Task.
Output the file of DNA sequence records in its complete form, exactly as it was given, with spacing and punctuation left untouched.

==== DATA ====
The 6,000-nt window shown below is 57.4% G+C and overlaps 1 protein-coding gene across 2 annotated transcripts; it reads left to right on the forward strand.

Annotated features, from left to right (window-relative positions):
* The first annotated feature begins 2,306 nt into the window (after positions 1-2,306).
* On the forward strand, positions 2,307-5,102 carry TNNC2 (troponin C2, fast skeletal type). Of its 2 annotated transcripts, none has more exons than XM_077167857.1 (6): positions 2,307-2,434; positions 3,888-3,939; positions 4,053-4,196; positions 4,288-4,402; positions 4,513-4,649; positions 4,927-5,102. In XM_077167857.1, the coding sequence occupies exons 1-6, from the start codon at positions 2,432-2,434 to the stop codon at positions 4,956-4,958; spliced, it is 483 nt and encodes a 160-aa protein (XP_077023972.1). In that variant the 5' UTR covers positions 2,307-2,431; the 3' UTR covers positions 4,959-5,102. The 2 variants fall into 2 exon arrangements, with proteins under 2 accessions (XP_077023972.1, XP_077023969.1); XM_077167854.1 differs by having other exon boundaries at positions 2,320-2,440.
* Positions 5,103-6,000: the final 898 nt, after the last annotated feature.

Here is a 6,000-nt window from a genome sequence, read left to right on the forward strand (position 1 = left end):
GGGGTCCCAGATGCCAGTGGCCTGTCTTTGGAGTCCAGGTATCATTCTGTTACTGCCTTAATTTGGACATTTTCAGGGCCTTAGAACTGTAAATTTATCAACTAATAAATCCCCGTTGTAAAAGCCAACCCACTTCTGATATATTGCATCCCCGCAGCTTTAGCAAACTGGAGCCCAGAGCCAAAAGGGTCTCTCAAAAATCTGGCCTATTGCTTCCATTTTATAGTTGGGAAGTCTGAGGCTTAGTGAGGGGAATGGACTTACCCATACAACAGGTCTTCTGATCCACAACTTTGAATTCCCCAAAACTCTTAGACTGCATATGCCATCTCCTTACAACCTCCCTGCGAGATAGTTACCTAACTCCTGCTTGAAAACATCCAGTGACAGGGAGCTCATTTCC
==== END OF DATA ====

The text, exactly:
The 6,000-nt window shown below is 57.4% G+C and overlaps 1 protein-coding gene across 2 annotated transcripts; it reads left to right on the forward strand.

Annotated features, from left to right (window-relative positions):
* The first annotated feature begins 2,306 nt into the window (after positions 1-2,306).
* On the forward strand, positions 2,307-5,102 carry TNNC2 (troponin C2, fast skeletal type). Of its 2 annotated transcripts, none has more exons than XM_077167857.1 (6): positions 2,307-2,434; positions 3,888-3,939; positions 4,053-4,196; positions 4,288-4,402; positions 4,513-4,649; positions 4,927-5,102. In XM_077167857.1, the coding sequence occupies exons 1-6, from the start codon at positions 2,432-2,434 to the stop codon at positions 4,956-4,958; spliced, it is 483 nt and encodes a 160-aa protein (XP_077023972.1). In that variant the 5' UTR covers positions 2,307-2,431; the 3' UTR covers positions 4,959-5,102. The 2 variants fall into 2 exon arrangements, with proteins under 2 accessions (XP_077023972.1, XP_077023969.1); XM_077167854.1 differs by having other exon boundaries at positions 2,320-2,440.
* Positions 5,103-6,000: the final 898 nt, after the last annotated feature.

Here is a 6,000-nt window from a genome sequence, read left to right on the forward strand (position 1 = left end):
GGGGTCCCAGATGCCAGTGGCCTGTCTTTGGAGTCCAGGTATCATTCTGTTACTGCCTTAATTTGGACATTTTCAGGGCCTTAGAACTGTAAATTTATCAACTAATAAATCCCCGTTGTAAAAGCCAACCCACTTCTGATATATTGCATCCCCGCAGCTTTAGCAAACTGGAGCCCAGAGCCAAAAGGGTCTCTCAAAAATCTGGCCTATTGCTTCCATTTTATAGTTGGGAAGTCTGAGGCTTAGTGAGGGGAATGGACTTACCCATACAACAGGTCTTCTGATCCACAACTTTGAATTCCCCAAAACTCTTAGACTGCATATGCCATCTCCTTACAACCTCCCTGCGAGATAGTTACCTAACTCCTGCTTGAAAACATCCAGTGACAGGGAGCTCATTTCC